One of the most wanted men suspected of committing genocide crimes and crimes against humanity in the 1994 Genocide against the Tutsi Félicien Kabuga, on Wednesday, appeared in a Paris court for the first time since his arrest last weekend.
The wealthy businessman who is accused of bankrolling the genocide against the Tutsi and importing thousands of machetes in the country which were used by Interahamwe militia to massacre over one million people revealed he was born on March 1, 1933, making him 87 instead of 84.
Reports in French media indicate that Kabuga, who made his first public appearance since his arrest and seen for the first time in 26 years was brought into the courtroom in a wheelchair, clad in jeans, and a blue sweater as well as a protective mask.
The businessman appeared in court amid tight security and is reported to have spoken with a weak but audible voice, opting to speak in Kinyarwanda with the held of an interpreter. He confirmed his identity and parents’ names before clarifying on his date of birth.
No single photo has emerged from the court room or scene of arrest. A statement released earlier by his defence team, said that like any other suspect, Kabuga is presumed innocent until proven guilty, a statement which has angered genocide survivors.
The Octogenarian told court that he would wish to be tried in France as opposed to being handed over to the United Nations Residual Mechanism for Criminal Tribunals (IRMCT) with the possible trial taking place in Arusha, Tanzania or The Hague, Netherlands.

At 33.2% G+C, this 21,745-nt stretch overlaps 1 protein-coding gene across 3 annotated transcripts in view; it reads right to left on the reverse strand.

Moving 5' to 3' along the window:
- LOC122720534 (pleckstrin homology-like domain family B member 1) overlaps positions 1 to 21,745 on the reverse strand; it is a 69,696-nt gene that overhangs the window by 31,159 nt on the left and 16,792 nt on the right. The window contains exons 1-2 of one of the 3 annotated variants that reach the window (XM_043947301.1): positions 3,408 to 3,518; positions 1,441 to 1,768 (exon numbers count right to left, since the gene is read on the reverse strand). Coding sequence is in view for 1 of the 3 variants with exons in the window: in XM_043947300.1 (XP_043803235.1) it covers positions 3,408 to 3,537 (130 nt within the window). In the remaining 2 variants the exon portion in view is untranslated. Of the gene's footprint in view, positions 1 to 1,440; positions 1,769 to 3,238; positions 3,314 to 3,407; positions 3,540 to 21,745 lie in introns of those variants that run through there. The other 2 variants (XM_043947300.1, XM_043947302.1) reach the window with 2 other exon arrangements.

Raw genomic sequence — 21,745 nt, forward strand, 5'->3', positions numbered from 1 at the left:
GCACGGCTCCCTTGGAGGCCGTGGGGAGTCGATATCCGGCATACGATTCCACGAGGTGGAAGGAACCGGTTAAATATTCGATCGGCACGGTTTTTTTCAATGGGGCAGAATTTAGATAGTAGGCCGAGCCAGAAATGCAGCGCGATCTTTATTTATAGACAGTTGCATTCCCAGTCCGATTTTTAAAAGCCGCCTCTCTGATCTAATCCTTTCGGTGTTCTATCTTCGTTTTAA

Rwanda’s National Commission for the Fight Against Genocide (CNLG) and the Umbrella Association of Genocide Survivors-Ibuka said it would be better for Kabuga to be tried in Rwanda where he committed the crimes.
“We still hope that the court in Paris and the UN will make the right decision and transfer Kabuga to Rwanda. This would bring some closure to survivors who would wish to witness the trial process,” said Dr Jean Damascene Bizimana, the Executive Secretary of CNLG.
Genocide survivors too have demanded that Kabuga, like many other high-profile fugitives who have been transferred to Rwanda, should be sent to Kigali to face the alleged crimes where he committed them.
His children, whom he was living with, in a plush suburb, north of French capital Paris, have launched social media campaigns to defend their father.
The Defence lawyer Laurent Bayon told the court that Kabuga wished to be tried in France for health reasons.
“We have eight more days to prepare his defense. It is unacceptable to do such a fast procedure when justice has waited for 25 years. Justice can wait another 10 days before wanting to send it I don’t know where,” Bayon was quoted.
Sources in France indicate that the first court appearance was attended by Kabuga’s children and family members of former President Juvenal Habyarimana, who was a close friend of Kabuga and shared family ties.
Reuters reported that the IRMCT’s Chief Prosecutor Serge Brammertz said they had already requested that Kabuga be transferred to UN custody, with initial reports ruling out a possible transfer to Africa soon due to COVID-19 related travel restrictions.
Initial reports indicate that the French court granted a request by the defence to push the hearing to a later date and set the next appearance for May 27.
The 87-year old reportedly raised his clenched fist as he left court to his family members and allies who were present at the court. The businessman bank rolled the hate media Radio Television Milles Collines (RTLM) which fuelled ethnic divisions and campaigned for the killing of the Tutsi.
He was arrested last Saturday from an apartment in Paris he was living in under a false identity, having evaded arrest for 26 years.